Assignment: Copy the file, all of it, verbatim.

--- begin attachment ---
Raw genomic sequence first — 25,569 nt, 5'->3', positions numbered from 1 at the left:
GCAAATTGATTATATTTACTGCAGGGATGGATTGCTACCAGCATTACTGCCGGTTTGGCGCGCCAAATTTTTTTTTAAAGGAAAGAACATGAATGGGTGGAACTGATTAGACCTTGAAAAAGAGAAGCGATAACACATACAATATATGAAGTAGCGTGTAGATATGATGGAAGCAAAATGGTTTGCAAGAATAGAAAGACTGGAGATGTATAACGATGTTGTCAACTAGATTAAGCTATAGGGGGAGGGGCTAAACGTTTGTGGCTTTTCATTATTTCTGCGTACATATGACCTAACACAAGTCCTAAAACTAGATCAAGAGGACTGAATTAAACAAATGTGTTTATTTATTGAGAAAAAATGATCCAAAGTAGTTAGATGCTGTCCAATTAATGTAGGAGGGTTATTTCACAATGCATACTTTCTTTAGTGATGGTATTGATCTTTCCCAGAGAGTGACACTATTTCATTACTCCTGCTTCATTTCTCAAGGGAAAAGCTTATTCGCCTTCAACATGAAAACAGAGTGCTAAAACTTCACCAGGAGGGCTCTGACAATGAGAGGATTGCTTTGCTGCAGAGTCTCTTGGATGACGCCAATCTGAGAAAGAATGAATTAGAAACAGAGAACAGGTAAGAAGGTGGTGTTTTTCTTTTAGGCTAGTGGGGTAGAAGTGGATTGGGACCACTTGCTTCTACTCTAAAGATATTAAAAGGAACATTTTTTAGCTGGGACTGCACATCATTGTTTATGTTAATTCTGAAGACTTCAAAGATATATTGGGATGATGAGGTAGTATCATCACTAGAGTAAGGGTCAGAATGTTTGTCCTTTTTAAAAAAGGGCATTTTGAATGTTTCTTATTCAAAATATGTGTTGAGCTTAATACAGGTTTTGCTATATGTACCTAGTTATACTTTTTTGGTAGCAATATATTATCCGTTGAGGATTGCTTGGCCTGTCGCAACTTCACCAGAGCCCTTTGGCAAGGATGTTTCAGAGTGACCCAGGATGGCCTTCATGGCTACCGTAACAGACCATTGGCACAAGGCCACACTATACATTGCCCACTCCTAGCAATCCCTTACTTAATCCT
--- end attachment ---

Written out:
Raw genomic sequence first — 25,569 nt, 5'->3', positions numbered from 1 at the left:
GCAAATTGATTATATTTACTGCAGGGATGGATTGCTACCAGCATTACTGCCGGTTTGGCGCGCCAAATTTTTTTTTAAAGGAAAGAACATGAATGGGTGGAACTGATTAGACCTTGAAAAAGAGAAGCGATAACACATACAATATATGAAGTAGCGTGTAGATATGATGGAAGCAAAATGGTTTGCAAGAATAGAAAGACTGGAGATGTATAACGATGTTGTCAACTAGATTAAGCTATAGGGGGAGGGGCTAAACGTTTGTGGCTTTTCATTATTTCTGCGTACATATGACCTAACACAAGTCCTAAAACTAGATCAAGAGGACTGAATTAAACAAATGTGTTTATTTATTGAGAAAAAATGATCCAAAGTAGTTAGATGCTGTCCAATTAATGTAGGAGGGTTATTTCACAATGCATACTTTCTTTAGTGATGGTATTGATCTTTCCCAGAGAGTGACACTATTTCATTACTCCTGCTTCATTTCTCAAGGGAAAAGCTTATTCGCCTTCAACATGAAAACAGAGTGCTAAAACTTCACCAGGAGGGCTCTGACAATGAGAGGATTGCTTTGCTGCAGAGTCTCTTGGATGACGCCAATCTGAGAAAGAATGAATTAGAAACAGAGAACAGGTAAGAAGGTGGTGTTTTTCTTTTAGGCTAGTGGGGTAGAAGTGGATTGGGACCACTTGCTTCTACTCTAAAGATATTAAAAGGAACATTTTTTAGCTGGGACTGCACATCATTGTTTATGTTAATTCTGAAGACTTCAAAGATATATTGGGATGATGAGGTAGTATCATCACTAGAGTAAGGGTCAGAATGTTTGTCCTTTTTAAAAAAGGGCATTTTGAATGTTTCTTATTCAAAATATGTGTTGAGCTTAATACAGGTTTTGCTATATGTACCTAGTTATACTTTTTTGGTAGCAATATATTATCCGTTGAGGATTGCTTGGCCTGTCGCAACTTCACCAGAGCCCTTTGGCAAGGATGTTTCAGAGTGACCCAGGATGGCCTTCATGGCTACCGTAACAGACCATTGGCACAAGGCCACACTATACATTGCCCACTCCTAGCAATCCCTTACTTAATCCT